Monday, June 29, 2009

Solitude on Kaleetan

I really enjoy hiking with others, but today I wanted some solitude: Time to think, time for silence, time for reflection. For me, solitude is a “spiritual discipline” that helps me re-gain perspective on God and issues of life. Going into the wilderness gives me the opportunity to get a first hand look at the greatness of God’s handiwork. So I laced on my trail running shoes and set out for the Denny Creek trailhead.

I have never climbed Kaleetan before. It is a 12 mile round trip, 4000 feet of elevation gain and described by most as a challenging scramble. It is an impressive mountain to see. It was once called “The Matterhorn”. Kaleetan means arrow. That kind of says it all. I have viewed it from the surrounding peaks and wondered what kind of path would enable a person to reach its summit.

Arriving at the parking lot at 8:15 a.m., there wasn’t a single other car in the lot! My trip to Malakwa Lake went quickly. I jogged as often as I could and hiked when running become difficult. Made it to the lake in 75 minutes. The lake was mostly frozen and much of my hiking from then on was in the snow. I slowed my pace as I made my way along the lakeshore and above Upper Malakwa. The snow provided a nice flat service for quick progression up the valley floor.

The valley heading up toward Malakwa Pass is magnificent. Kaleetan and Chair Peaks grew more and more intimidating as I contemplated the climb that was still ahead.

It was near the top of the valley that the real challenges began. What route was I to take? I had a basic scramble route description, but the boot paths from the past weekend were mostly made by crampon wearing climbers who were able to safely ascend the steep slow slopes to the higher levels of the mountain. I had to be careful on the snow. When climbing solo I am extremely conservative and cautious. My adrenaline was pumping with each step.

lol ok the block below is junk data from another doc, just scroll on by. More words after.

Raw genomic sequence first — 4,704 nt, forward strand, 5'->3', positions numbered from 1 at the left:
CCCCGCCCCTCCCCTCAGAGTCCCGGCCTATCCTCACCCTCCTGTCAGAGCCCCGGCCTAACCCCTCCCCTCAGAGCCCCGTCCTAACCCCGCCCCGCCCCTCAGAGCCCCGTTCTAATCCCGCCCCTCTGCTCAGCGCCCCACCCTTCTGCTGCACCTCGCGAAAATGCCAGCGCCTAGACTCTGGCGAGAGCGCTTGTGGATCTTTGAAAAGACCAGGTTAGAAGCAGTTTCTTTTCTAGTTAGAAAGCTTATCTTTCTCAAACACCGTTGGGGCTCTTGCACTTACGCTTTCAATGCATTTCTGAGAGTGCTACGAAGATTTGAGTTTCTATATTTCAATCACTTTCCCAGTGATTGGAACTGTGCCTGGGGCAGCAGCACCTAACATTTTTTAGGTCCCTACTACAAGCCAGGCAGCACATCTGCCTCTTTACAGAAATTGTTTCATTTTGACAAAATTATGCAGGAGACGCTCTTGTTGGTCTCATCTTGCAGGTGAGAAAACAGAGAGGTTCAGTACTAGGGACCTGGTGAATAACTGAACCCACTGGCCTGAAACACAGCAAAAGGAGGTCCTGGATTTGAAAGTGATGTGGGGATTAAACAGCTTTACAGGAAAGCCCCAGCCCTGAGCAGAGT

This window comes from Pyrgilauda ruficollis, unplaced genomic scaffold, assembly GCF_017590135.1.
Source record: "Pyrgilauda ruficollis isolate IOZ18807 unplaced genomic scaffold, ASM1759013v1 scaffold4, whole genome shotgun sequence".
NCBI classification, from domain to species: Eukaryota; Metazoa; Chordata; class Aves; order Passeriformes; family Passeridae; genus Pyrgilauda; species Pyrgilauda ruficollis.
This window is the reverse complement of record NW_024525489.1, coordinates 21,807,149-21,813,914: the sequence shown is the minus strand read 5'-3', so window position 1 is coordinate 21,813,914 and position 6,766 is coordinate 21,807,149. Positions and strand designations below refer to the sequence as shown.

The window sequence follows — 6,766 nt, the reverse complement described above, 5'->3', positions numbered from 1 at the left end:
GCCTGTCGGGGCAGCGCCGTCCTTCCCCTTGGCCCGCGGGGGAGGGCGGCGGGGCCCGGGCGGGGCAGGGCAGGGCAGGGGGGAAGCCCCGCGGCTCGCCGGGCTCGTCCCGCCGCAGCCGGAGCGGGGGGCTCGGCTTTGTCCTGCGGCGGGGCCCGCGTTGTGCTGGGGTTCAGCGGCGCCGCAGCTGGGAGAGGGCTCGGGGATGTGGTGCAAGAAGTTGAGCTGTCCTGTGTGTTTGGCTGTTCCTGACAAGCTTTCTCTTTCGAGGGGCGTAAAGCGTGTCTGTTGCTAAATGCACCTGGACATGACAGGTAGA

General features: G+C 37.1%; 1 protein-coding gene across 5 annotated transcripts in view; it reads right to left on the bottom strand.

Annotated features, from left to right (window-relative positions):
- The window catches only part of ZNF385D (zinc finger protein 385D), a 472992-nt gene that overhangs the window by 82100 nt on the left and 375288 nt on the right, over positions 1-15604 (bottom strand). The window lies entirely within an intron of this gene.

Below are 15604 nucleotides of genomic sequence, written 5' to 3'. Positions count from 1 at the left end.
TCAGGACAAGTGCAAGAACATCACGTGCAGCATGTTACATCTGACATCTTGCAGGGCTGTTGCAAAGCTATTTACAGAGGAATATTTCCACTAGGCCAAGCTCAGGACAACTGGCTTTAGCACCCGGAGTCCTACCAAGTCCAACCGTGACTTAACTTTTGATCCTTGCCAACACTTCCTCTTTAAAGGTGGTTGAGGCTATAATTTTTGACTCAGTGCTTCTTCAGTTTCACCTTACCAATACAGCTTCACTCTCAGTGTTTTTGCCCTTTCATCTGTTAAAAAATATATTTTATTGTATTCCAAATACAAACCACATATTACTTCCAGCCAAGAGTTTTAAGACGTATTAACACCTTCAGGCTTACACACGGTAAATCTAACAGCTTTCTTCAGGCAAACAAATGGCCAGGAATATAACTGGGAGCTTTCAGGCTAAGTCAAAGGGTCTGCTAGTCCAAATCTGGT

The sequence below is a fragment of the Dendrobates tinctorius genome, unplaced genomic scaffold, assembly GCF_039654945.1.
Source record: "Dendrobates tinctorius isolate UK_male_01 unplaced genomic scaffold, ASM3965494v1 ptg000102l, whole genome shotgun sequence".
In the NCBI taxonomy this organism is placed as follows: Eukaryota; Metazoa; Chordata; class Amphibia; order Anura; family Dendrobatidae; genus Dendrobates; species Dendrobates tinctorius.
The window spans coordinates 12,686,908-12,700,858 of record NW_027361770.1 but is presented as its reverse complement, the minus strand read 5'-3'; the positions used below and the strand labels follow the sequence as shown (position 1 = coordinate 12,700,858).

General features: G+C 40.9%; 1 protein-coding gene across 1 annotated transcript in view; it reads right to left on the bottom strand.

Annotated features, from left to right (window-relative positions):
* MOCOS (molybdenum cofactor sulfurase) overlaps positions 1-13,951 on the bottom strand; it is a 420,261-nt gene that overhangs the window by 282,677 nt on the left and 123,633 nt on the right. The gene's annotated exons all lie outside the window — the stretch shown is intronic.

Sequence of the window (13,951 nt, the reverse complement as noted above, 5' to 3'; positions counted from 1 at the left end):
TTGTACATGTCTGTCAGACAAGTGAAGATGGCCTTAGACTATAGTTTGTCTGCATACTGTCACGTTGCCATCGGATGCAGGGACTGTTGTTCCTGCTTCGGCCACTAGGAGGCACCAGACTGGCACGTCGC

I was reminded that risk management was the key. I also have a saying that I repeat as I climb: “One safe step at a time”. I paused on a rocky outcropping, snapped some photos and a video, had some water and updated my Twitter. I quickly heard back from a friend of mine who I asked to pray that I be wise and find a safe summit route.

After calming my heart I continued my ascent up a narrow gully, finding strong foot holds and hand holds. I knew that the down-climb was going to test me, but I was still confident that I could make this same route down. Eventually I reached the top of the ridge where I was thrilled to find a well worn trail. This trail took me straight up to the summit with surprising ease.

It was great being on top of this mountain! I signed the summit register, found an old plaque/map, took lots of photos, had some food and water, called my daughter and left a message with my wife. The sun was brilliant; there was scarcely a cloud in the sky and absolutely no wind. The views of Glacier Peak, Stuart, Chair Peak, Rainier and Adams were all impressive.

Going down I was determined to follow the “strongest” and clearest path. I ended up taking a route down a gully closer to the saddle and down the East face. I was afraid I would get cliffed out so I worked my way carefully down as an old worship chorus kept going through my head “God will make a way, when there seems to be no way.”. “We’ll see”, I kept telling myself. It ended up being a real nice route that I was able to down-climb with confidence. The last 100 feet was on snow, facing the snow and kicking foot holds as a worked my way down.

From there I traversed loose rock back down to the valley floor where the smooth surface of the snow welcomed me.

No one else was in this valley today. The first time I saw another person was at Malakwa Lake where a couple of polar bears were swimming around in the ice. It was a frightening sight to see since they were missing their swim suits. I was chuckling to myself as I regained the main trail and resumed my jog back to my car.

In the end I was surprised how good I felt physically. I made great time over the last three miles.

The solitude was refreshing. Overcoming the challenges this scramble presented me with tested me and caused me to address and overcome my fears. I was thankful for the physical health to be able to have this experience. There are several options that take us to our destination – some are easier then others but when you know your destination the challenge is in discovering a good route. It takes patience, humility and perseverance.

Check out all the photos and the video at:
6259 feet
12 miles
Elevation gain: 4000 feet.

Starting time: 8:15 a.m.
Back to car: 1:25 p.m.
5 hrs. 10 minutes.


Anonymous said...

Wow Matt, what a stud! Enjoyed your photos and commentary. I especially appreciate your discipline of solitude and the importance it brings to a fresh prospective on life.

Blessings and have a great day.


Bob Horn said...

Nice work Matt! Cycling across flat Kansas plains in 100 degree heat sure makes me long for the cool slopes and forests of the Cascades! But I had you beat on altitude a few days ago on Monarch Pass, CO. We were at 11,312 ft.!